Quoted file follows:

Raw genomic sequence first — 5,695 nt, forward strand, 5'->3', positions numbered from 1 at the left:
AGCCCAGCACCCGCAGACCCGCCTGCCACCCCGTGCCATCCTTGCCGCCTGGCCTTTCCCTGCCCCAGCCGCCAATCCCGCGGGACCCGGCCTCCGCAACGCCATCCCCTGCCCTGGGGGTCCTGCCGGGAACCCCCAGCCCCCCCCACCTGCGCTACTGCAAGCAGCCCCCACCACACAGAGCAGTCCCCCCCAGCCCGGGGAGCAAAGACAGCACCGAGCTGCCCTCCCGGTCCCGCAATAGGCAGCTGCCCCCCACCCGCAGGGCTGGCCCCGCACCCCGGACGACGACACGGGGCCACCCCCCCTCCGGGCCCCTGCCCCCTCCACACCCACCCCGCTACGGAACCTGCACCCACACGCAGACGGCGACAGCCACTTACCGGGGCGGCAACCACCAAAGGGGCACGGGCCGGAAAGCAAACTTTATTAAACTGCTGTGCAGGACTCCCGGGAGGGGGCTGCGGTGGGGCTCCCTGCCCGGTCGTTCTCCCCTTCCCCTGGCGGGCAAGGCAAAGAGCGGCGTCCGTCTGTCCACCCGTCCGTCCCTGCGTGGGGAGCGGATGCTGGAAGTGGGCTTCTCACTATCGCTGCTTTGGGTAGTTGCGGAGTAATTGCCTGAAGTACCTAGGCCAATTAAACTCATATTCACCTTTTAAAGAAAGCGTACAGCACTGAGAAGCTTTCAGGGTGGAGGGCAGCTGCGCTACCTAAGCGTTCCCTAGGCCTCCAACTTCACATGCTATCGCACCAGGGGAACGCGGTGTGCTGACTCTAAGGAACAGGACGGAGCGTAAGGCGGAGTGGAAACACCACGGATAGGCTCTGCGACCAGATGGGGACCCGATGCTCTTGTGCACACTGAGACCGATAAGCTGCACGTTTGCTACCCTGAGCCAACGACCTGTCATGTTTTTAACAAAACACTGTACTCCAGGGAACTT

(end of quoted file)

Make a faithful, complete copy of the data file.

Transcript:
Raw genomic sequence first — 5,695 nt, forward strand, 5'->3', positions numbered from 1 at the left:
AGCCCAGCACCCGCAGACCCGCCTGCCACCCCGTGCCATCCTTGCCGCCTGGCCTTTCCCTGCCCCAGCCGCCAATCCCGCGGGACCCGGCCTCCGCAACGCCATCCCCTGCCCTGGGGGTCCTGCCGGGAACCCCCAGCCCCCCCCACCTGCGCTACTGCAAGCAGCCCCCACCACACAGAGCAGTCCCCCCCAGCCCGGGGAGCAAAGACAGCACCGAGCTGCCCTCCCGGTCCCGCAATAGGCAGCTGCCCCCCACCCGCAGGGCTGGCCCCGCACCCCGGACGACGACACGGGGCCACCCCCCCTCCGGGCCCCTGCCCCCTCCACACCCACCCCGCTACGGAACCTGCACCCACACGCAGACGGCGACAGCCACTTACCGGGGCGGCAACCACCAAAGGGGCACGGGCCGGAAAGCAAACTTTATTAAACTGCTGTGCAGGACTCCCGGGAGGGGGCTGCGGTGGGGCTCCCTGCCCGGTCGTTCTCCCCTTCCCCTGGCGGGCAAGGCAAAGAGCGGCGTCCGTCTGTCCACCCGTCCGTCCCTGCGTGGGGAGCGGATGCTGGAAGTGGGCTTCTCACTATCGCTGCTTTGGGTAGTTGCGGAGTAATTGCCTGAAGTACCTAGGCCAATTAAACTCATATTCACCTTTTAAAGAAAGCGTACAGCACTGAGAAGCTTTCAGGGTGGAGGGCAGCTGCGCTACCTAAGCGTTCCCTAGGCCTCCAACTTCACATGCTATCGCACCAGGGGAACGCGGTGTGCTGACTCTAAGGAACAGGACGGAGCGTAAGGCGGAGTGGAAACACCACGGATAGGCTCTGCGACCAGATGGGGACCCGATGCTCTTGTGCACACTGAGACCGATAAGCTGCACGTTTGCTACCCTGAGCCAACGACCTGTCATGTTTTTAACAAAACACTGTACTCCAGGGAACTT